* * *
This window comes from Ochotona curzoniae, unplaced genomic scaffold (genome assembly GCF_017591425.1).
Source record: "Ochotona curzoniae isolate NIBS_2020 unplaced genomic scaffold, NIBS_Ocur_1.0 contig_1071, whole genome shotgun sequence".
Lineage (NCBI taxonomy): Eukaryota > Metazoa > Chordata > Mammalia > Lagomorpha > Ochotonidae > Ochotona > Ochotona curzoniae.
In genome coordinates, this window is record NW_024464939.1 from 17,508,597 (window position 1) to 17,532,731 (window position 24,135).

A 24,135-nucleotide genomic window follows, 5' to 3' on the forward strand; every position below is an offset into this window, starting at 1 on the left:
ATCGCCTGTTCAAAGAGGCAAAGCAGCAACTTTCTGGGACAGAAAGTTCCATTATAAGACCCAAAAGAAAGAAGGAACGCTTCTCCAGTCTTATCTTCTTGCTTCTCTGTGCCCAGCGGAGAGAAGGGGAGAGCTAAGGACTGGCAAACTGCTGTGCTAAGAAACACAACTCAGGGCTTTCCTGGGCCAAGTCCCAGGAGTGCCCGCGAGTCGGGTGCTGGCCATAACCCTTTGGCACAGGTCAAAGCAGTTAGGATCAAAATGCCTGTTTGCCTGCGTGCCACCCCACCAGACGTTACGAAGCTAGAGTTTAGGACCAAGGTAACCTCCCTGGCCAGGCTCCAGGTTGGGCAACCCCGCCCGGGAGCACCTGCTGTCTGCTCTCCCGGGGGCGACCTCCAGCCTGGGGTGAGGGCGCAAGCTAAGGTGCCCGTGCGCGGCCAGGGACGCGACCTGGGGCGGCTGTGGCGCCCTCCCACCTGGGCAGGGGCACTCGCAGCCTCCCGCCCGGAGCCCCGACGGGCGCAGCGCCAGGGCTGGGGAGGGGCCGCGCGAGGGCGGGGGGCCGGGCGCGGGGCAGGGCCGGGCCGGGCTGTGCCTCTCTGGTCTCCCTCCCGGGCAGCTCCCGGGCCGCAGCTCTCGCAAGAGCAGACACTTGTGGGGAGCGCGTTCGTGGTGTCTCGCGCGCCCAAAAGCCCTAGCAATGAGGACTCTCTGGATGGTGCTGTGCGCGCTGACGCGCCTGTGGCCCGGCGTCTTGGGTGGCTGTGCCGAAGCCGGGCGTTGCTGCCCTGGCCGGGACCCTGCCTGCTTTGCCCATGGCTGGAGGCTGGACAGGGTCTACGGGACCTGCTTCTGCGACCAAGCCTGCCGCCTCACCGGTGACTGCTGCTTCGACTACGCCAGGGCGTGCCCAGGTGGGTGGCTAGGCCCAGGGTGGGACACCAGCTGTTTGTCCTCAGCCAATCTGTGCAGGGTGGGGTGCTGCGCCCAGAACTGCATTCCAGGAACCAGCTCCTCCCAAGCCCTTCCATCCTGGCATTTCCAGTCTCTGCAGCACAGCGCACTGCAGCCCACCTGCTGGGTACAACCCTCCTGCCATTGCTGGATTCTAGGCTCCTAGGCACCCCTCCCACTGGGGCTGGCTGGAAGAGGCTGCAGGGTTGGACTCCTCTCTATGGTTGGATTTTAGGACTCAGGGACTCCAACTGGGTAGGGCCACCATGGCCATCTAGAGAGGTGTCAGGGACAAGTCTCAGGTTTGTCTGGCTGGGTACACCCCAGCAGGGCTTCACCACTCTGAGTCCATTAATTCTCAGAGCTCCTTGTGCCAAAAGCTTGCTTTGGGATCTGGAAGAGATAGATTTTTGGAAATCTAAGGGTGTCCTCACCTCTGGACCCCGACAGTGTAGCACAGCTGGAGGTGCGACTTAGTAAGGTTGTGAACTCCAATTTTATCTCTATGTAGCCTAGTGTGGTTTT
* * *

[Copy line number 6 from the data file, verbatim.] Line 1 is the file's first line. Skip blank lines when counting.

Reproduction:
ATCGCCTGTTCAAAGAGGCAAAGCAGCAACTTTCTGGGACAGAAAGTTCCATTATAAGACCCAAAAGAAAGAAGGAACGCTTCTCCAGTCTTATCTTCTTGCTTCTCTGTGCCCAGCGGAGAGAAGGGGAGAGCTAAGGACTGGCAAACTGCTGTGCTAAGAAACACAACTCAGGGCTTTCCTGGGCCAAGTCCCAGGAGTGCCCGCGAGTCGGGTGCTGGCCATAACCCTTTGGCACAGGTCAAAGCAGTTAGGATCAAAATGCCTGTTTGCCTGCGTGCCACCCCACCAGACGTTACGAAGCTAGAGTTTAGGACCAAGGTAACCTCCCTGGCCAGGCTCCAGGTTGGGCAACCCCGCCCGGGAGCACCTGCTGTCTGCTCTCCCGGGGGCGACCTCCAGCCTGGGGTGAGGGCGCAAGCTAAGGTGCCCGTGCGCGGCCAGGGACGCGACCTGGGGCGGCTGTGGCGCCCTCCCACCTGGGCAGGGGCACTCGCAGCCTCCCGCCCGGAGCCCCGACGGGCGCAGCGCCAGGGCTGGGGAGGGGCCGCGCGAGGGCGGGGGGCCGGGCGCGGGGCAGGGCCGGGCCGGGCTGTGCCTCTCTGGTCTCCCTCCCGGGCAGCTCCCGGGCCGCAGCTCTCGCAAGAGCAGACACTTGTGGGGAGCGCGTTCGTGGTGTCTCGCGCGCCCAAAAGCCCTAGCAATGAGGACTCTCTGGATGGTGCTGTGCGCGCTGACGCGCCTGTGGCCCGGCGTCTTGGGTGGCTGTGCCGAAGCCGGGCGTTGCTGCCCTGGCCGGGACCCTGCCTGCTTTGCCCATGGCTGGAGGCTGGACAGGGTCTACGGGACCTGCTTCTGCGACCAAGCCTGCCGCCTCACCGGTGACTGCTGCTTCGACTACGCCAGGGCGTGCCCAGGTGGGTGGCTAGGCCCAGGGTGGGACACCAGCTGTTTGTCCTCAGCCAATCTGTGCAGGGTGGGGTGCTGCGCCCAGAACTGCATTCCAGGAACCAGCTCCTCCCAAGCCCTTCCATCCTGGCATTTCCAGTCTCTGCAGCACAGCGCACTGCAGCCCACCTGCTGGGTACAACCCTCCTGCCATTGCTGGATTCTAGGCTCCTAGGCACCCCTCCCACTGGGGCTGGCTGGAAGAGGCTGCAGGGTTGGACTCCTCTCTATGGTTGGATTTTAGGACTCAGGGACTCCAACTGGGTAGGGCCACCATGGCCATCTAGAGAGGTGTCAGGGACAAGTCTCAGGTTTGTCTGGCTGGGTACACCCCAGCAGGGCTTCACCACTCTGAGTCCATTAATTCTCAGAGCTCCTTGTGCCAAAAGCTTGCTTTGGGATCTGGAAGAGATAGATTTTTGGAAATCTAAGGGTGTCCTCACCTCTGGACCCCGACAGTGTAGCACAGCTGGAGGTGCGACTTAGTAAGGTTGTGAACTCCAATTTTATCTCTATGTAGCCTAGTGTGGTTTT